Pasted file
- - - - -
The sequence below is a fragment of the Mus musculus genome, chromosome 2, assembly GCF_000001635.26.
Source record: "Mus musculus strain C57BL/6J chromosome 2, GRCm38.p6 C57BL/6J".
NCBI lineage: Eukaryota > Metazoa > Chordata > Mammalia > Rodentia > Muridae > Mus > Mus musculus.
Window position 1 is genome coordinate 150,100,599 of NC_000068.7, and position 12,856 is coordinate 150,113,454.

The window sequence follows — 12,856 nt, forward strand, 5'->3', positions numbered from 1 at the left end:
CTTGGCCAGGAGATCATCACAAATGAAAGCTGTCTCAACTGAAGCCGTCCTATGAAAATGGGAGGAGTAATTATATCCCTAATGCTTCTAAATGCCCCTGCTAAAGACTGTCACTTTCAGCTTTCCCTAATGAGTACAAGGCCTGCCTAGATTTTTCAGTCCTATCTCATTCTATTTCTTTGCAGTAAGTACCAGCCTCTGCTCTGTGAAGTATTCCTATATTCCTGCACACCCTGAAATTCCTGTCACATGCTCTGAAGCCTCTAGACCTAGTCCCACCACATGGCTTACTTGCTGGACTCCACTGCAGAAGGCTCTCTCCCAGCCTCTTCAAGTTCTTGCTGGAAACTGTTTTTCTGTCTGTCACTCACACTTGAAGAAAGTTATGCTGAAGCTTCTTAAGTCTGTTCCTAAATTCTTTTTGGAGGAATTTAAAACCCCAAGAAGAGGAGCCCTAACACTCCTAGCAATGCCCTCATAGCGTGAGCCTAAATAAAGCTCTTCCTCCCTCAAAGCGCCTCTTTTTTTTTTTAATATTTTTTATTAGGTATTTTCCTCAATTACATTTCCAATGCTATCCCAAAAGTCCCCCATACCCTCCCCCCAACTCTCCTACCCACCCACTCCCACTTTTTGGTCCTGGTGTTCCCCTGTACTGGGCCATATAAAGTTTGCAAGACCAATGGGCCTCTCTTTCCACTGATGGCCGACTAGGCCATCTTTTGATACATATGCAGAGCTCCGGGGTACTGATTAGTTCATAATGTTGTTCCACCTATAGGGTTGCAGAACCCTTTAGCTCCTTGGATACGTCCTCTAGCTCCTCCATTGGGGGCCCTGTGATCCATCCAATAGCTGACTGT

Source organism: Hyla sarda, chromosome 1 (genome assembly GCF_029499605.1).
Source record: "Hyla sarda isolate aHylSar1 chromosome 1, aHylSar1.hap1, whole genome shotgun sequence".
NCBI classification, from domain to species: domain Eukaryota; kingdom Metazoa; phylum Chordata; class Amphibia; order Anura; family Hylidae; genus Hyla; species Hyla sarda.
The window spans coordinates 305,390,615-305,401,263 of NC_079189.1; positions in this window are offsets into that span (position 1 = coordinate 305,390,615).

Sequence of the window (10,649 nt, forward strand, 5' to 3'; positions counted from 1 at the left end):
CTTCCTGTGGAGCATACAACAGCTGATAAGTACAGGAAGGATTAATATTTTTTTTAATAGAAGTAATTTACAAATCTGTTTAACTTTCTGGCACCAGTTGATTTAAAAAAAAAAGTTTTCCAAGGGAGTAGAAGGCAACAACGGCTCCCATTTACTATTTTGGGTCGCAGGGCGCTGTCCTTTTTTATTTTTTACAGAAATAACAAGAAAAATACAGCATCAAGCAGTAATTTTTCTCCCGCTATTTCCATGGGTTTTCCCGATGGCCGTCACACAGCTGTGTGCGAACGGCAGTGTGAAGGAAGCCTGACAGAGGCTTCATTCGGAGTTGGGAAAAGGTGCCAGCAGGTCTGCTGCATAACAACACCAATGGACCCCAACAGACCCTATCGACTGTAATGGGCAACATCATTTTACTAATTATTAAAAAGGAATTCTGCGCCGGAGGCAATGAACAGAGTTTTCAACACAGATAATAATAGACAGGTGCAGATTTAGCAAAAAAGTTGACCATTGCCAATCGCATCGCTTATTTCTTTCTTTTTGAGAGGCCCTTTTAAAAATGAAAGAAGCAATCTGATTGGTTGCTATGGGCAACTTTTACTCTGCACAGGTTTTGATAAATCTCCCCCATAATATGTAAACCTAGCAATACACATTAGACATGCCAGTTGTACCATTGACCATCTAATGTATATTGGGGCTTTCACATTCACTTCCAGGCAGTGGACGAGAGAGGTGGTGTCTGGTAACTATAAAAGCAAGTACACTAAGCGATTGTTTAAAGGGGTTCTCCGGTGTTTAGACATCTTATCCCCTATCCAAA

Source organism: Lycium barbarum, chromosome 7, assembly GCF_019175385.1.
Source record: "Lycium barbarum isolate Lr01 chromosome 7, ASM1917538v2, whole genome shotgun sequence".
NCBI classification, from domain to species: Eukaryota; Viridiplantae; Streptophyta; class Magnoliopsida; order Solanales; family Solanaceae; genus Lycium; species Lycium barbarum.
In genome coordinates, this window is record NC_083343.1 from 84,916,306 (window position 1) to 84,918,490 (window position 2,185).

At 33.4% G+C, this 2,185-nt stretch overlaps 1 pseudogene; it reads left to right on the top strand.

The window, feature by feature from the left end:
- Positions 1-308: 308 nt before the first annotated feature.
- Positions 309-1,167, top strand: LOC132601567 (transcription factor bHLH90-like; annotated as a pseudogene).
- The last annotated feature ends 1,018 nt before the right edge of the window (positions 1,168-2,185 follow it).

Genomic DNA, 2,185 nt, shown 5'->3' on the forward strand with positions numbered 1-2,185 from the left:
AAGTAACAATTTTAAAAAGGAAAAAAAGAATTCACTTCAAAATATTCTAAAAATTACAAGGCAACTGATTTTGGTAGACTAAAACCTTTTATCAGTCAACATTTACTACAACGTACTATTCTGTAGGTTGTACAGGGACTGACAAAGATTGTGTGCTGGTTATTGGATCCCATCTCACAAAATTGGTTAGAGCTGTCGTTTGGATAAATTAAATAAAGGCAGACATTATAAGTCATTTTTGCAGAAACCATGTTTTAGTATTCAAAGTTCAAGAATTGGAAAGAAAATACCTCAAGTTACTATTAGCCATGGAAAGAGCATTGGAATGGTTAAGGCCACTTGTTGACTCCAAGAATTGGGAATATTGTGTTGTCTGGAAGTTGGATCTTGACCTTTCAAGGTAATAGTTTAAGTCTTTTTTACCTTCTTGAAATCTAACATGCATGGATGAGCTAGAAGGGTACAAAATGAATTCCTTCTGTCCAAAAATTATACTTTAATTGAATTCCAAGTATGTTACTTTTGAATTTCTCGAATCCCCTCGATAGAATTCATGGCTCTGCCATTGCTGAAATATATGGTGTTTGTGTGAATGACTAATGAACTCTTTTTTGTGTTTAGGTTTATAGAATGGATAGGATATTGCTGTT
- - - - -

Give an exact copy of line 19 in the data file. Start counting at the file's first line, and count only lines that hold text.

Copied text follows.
- Positions 1-308: 308 nt before the first annotated feature.